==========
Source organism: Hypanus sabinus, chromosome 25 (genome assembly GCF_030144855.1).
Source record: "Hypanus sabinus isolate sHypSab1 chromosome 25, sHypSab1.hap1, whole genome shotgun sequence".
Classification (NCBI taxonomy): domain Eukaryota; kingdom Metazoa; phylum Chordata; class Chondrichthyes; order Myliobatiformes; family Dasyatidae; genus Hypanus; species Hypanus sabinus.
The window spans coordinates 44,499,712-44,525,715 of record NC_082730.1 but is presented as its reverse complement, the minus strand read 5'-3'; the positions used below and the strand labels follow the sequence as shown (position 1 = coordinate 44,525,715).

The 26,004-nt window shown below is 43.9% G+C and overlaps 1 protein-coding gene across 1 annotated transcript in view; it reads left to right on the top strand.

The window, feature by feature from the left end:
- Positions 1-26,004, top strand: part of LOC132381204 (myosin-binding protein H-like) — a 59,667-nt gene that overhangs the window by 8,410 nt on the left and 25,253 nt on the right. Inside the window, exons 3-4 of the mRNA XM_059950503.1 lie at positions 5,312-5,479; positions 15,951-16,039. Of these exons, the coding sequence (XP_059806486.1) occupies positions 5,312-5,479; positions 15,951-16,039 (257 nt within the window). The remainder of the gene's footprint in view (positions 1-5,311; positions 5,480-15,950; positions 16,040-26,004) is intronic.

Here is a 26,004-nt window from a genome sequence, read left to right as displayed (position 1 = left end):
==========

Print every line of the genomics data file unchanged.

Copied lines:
Source organism: Hypanus sabinus, chromosome 25 (genome assembly GCF_030144855.1).
Source record: "Hypanus sabinus isolate sHypSab1 chromosome 25, sHypSab1.hap1, whole genome shotgun sequence".
Classification (NCBI taxonomy): domain Eukaryota; kingdom Metazoa; phylum Chordata; class Chondrichthyes; order Myliobatiformes; family Dasyatidae; genus Hypanus; species Hypanus sabinus.
The window spans coordinates 44,499,712-44,525,715 of record NC_082730.1 but is presented as its reverse complement, the minus strand read 5'-3'; the positions used below and the strand labels follow the sequence as shown (position 1 = coordinate 44,525,715).

The 26,004-nt window shown below is 43.9% G+C and overlaps 1 protein-coding gene across 1 annotated transcript in view; it reads left to right on the top strand.

The window, feature by feature from the left end:
- Positions 1-26,004, top strand: part of LOC132381204 (myosin-binding protein H-like) — a 59,667-nt gene that overhangs the window by 8,410 nt on the left and 25,253 nt on the right. Inside the window, exons 3-4 of the mRNA XM_059950503.1 lie at positions 5,312-5,479; positions 15,951-16,039. Of these exons, the coding sequence (XP_059806486.1) occupies positions 5,312-5,479; positions 15,951-16,039 (257 nt within the window). The remainder of the gene's footprint in view (positions 1-5,311; positions 5,480-15,950; positions 16,040-26,004) is intronic.

Here is a 26,004-nt window from a genome sequence, read left to right as displayed (position 1 = left end):